The Most Classic British Beach Buggy Ever Made Is Back
If you don't remember the Mini Moke, just imagine that a Jeep Wrangler fell in love with a Mini Cooper and had a very awesome baby. The British multi-purpose vehicle quickly gained popularity as a beach buggy and attracted droves of devoted followers in former British colonies off the coast of Africa, the Caribbean, and tropical climates around the world.
Production stopped over two decades ago, but now it's back, under new ownership, and better than ever.
The first Mokes were produced in the United Kingdom from 1964 through 1968. There was also a plant in Australia in the 1960s, and in Portugal from 1980 to 1993, when production ended.
Recently, Moke International obtained the manufacturing rights, redesigned over 160 parts and is producing the minimalist Moke once again. But there's just one tiny catch: as awesome as it is, the "new" Moke is not available in the US. In fact, you can only pick up a new Moke in Australia, New Zealand, Thailand, the Caribbean, Seychelles, Egypt, Saint Barthelemy, the UAE, Saint Kitts and Nevis. Planned expansion is looking toward Mauritius, Panama, Sri Lanka, Costa Rica, Malaysia, Cuba, and Venezuela.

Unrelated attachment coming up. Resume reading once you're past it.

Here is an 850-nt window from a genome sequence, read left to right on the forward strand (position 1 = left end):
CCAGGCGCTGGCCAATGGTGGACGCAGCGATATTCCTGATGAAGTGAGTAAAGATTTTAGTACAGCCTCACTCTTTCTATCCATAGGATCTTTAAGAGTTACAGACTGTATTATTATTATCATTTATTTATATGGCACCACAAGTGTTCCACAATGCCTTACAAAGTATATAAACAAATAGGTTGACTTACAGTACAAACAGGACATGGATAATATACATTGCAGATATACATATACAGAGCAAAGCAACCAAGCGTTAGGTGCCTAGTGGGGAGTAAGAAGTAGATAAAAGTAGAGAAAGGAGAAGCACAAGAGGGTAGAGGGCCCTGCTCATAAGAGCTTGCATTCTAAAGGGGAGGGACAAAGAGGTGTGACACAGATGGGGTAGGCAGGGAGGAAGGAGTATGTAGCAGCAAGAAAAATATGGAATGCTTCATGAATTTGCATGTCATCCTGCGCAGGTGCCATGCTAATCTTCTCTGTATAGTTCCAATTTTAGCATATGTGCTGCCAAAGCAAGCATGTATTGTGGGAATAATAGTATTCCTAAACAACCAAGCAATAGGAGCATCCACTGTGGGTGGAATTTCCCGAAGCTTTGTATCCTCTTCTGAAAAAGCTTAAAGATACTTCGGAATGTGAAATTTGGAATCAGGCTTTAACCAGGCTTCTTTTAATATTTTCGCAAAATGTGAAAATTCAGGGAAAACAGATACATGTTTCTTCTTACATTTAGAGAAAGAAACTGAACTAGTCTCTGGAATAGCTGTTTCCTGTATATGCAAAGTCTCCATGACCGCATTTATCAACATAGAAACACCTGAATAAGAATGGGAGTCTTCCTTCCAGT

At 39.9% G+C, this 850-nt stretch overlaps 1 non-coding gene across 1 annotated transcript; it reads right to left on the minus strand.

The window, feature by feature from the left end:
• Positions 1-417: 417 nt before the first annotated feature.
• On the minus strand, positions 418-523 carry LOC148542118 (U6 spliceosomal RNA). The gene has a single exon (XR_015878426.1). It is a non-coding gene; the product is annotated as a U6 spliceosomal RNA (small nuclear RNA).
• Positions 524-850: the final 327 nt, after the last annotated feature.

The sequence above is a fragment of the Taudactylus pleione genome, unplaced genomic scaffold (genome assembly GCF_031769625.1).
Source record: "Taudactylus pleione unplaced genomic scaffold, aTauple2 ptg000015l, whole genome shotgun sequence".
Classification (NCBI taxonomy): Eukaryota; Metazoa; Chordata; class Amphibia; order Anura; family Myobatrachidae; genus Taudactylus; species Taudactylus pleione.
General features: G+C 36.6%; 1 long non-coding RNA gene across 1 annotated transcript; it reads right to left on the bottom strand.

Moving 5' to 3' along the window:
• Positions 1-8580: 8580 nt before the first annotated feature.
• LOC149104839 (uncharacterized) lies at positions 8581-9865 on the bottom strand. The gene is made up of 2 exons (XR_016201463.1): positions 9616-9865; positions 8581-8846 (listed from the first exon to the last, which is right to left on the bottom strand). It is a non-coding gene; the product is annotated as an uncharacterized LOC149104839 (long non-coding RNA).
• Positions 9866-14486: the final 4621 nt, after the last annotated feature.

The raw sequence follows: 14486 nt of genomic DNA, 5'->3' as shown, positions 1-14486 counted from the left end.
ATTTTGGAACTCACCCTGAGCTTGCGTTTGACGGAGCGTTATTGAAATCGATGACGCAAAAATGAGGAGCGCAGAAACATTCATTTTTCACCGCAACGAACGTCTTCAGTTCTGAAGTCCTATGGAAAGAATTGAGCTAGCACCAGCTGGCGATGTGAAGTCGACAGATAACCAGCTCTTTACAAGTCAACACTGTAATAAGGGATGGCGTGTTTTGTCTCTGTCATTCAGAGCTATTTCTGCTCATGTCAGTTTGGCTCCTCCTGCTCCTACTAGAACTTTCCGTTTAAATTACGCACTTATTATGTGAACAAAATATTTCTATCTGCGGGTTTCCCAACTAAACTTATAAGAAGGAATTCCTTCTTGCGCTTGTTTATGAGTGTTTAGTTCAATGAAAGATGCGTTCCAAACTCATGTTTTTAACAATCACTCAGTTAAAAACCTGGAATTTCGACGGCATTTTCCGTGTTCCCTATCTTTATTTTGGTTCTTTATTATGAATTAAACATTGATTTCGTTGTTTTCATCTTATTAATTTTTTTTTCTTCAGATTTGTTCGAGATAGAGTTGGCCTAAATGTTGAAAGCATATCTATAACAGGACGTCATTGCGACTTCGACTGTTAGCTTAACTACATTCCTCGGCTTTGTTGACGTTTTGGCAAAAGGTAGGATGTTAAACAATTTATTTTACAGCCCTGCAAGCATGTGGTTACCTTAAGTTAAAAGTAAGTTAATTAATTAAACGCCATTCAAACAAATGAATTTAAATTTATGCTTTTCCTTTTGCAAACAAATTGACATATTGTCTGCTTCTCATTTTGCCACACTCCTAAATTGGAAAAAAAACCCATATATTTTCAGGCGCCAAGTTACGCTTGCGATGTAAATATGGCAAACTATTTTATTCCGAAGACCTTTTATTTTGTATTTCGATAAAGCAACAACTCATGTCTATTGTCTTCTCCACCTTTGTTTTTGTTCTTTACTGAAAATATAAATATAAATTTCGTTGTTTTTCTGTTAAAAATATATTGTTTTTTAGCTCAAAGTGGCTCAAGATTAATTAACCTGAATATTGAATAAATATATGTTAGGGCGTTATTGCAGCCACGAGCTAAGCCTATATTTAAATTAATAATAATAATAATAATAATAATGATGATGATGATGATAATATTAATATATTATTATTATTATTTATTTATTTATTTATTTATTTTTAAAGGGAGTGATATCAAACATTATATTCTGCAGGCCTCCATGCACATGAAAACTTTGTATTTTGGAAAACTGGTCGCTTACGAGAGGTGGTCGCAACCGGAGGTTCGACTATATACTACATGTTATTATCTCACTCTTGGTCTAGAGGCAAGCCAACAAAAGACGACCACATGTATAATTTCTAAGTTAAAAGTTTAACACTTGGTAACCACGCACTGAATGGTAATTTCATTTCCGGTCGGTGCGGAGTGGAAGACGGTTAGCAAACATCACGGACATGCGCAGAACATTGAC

Given the cult following, island utility, and self-evident cool factor, the return of the Moke was inevitable. In 2012, Moke International was formed and they quickly procured design and engineering talent, as well as a manufacturing partner. The lil' fella is powered by a 50 hp, one-liter engine and is available in a stick shift or auto. It also offers seven color options to really up the fun factor.
Ideally, it won't take long for an enterprising investor to gather a small fleet to cruise South Beach or Key West. But in the meantime, you could always take an impromptu beach vacation to a tropical island to give one a spin.
Christian “Mental” Ward is a contributor to Supercompressor, retired Air Force Officer, frustrated racer, and actually has a Philosophy degree. If you have an unnatural hunger for stupid car pictures, self-promotion, and short videos of his three dogs, follow him on Twitter, Instagram, and Vine.
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